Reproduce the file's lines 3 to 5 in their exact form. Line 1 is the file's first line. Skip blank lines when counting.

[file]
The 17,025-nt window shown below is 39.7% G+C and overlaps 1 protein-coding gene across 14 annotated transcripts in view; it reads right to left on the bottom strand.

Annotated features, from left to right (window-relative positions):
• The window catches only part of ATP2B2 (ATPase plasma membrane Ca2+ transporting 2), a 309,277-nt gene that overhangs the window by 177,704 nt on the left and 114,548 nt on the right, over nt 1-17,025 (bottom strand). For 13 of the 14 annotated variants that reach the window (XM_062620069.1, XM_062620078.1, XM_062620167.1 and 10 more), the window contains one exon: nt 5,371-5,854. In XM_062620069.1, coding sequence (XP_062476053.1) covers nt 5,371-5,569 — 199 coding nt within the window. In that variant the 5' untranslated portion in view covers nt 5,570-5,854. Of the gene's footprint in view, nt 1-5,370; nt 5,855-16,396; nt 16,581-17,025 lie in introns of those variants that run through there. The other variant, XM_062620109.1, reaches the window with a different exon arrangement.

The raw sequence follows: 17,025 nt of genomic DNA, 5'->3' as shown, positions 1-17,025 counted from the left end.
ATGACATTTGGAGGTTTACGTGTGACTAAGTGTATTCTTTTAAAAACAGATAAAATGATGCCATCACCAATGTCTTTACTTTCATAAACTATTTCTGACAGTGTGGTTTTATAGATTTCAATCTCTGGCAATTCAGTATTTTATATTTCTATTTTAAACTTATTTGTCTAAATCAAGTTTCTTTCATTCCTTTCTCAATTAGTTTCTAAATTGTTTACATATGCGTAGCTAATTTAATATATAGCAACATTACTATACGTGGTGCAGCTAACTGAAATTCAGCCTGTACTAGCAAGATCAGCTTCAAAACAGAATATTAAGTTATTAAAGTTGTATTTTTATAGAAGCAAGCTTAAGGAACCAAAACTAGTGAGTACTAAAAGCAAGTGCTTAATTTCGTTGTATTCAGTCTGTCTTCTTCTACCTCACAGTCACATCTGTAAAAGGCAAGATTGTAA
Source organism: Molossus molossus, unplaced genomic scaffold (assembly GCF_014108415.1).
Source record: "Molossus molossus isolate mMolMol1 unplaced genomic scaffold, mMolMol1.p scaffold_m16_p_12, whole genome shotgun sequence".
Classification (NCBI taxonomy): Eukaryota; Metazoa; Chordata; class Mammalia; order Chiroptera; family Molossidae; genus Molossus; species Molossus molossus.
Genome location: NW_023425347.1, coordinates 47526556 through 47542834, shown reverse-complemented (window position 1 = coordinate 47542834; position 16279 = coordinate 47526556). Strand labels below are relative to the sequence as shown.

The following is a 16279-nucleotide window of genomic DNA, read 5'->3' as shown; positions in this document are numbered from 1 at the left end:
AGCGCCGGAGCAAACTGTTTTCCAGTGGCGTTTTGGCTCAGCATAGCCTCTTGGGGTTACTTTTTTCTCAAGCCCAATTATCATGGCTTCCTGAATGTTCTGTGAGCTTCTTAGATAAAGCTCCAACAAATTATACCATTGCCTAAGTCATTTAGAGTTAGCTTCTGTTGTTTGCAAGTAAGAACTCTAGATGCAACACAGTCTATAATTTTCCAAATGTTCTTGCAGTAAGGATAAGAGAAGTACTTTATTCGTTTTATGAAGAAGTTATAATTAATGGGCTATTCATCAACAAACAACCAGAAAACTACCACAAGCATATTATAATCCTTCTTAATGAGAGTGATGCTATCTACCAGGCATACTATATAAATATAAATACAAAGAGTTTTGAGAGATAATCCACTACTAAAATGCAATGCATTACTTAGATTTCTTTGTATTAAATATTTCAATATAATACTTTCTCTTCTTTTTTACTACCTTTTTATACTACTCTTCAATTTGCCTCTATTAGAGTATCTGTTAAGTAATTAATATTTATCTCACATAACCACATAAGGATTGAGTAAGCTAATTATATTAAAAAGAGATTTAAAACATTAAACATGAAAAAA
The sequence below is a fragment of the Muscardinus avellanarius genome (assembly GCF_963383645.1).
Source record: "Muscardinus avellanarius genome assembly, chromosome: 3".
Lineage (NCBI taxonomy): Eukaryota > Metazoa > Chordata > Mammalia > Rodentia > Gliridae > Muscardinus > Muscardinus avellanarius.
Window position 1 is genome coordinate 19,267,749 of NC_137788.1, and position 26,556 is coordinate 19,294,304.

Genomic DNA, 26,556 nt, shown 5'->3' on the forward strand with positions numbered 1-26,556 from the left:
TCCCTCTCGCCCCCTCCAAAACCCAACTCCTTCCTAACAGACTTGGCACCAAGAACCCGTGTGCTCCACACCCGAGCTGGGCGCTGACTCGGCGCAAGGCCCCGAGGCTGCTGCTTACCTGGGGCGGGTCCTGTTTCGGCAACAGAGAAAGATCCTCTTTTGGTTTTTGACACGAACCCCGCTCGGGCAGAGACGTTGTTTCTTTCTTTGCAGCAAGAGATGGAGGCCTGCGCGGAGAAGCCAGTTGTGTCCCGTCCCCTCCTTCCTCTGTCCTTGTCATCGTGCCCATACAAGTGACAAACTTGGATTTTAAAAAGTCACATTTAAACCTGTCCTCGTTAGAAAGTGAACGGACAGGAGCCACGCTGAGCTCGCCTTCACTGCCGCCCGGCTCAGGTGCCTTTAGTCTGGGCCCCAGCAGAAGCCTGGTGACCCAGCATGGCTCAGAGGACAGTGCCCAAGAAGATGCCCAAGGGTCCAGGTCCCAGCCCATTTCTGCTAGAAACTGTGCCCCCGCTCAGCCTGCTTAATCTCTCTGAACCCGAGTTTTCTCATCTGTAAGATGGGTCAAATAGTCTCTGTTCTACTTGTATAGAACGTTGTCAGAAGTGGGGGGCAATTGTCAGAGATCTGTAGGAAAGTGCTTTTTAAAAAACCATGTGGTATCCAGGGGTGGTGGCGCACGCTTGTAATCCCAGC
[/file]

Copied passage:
• The window catches only part of ATP2B2 (ATPase plasma membrane Ca2+ transporting 2), a 309,277-nt gene that overhangs the window by 177,704 nt on the left and 114,548 nt on the right, over nt 1-17,025 (bottom strand). For 13 of the 14 annotated variants that reach the window (XM_062620069.1, XM_062620078.1, XM_062620167.1 and 10 more), the window contains one exon: nt 5,371-5,854. In XM_062620069.1, coding sequence (XP_062476053.1) covers nt 5,371-5,569 — 199 coding nt within the window. In that variant the 5' untranslated portion in view covers nt 5,570-5,854. Of the gene's footprint in view, nt 1-5,370; nt 5,855-16,396; nt 16,581-17,025 lie in introns of those variants that run through there. The other variant, XM_062620109.1, reaches the window with a different exon arrangement.

The raw sequence follows: 17,025 nt of genomic DNA, 5'->3' as shown, positions 1-17,025 counted from the left end.
ATGACATTTGGAGGTTTACGTGTGACTAAGTGTATTCTTTTAAAAACAGATAAAATGATGCCATCACCAATGTCTTTACTTTCATAAACTATTTCTGACAGTGTGGTTTTATAGATTTCAATCTCTGGCAATTCAGTATTTTATATTTCTATTTTAAACTTATTTGTCTAAATCAAGTTTCTTTCATTCCTTTCTCAATTAGTTTCTAAATTGTTTACATATGCGTAGCTAATTTAATATATAGCAACATTACTATACGTGGTGCAGCTAACTGAAATTCAGCCTGTACTAGCAAGATCAGCTTCAAAACAGAATATTAAGTTATTAAAGTTGTATTTTTATAGAAGCAAGCTTAAGGAACCAAAACTAGTGAGTACTAAAAGCAAGTGCTTAATTTCGTTGTATTCAGTCTGTCTTCTTCTACCTCACAGTCACATCTGTAAAAGGCAAGATTGTAA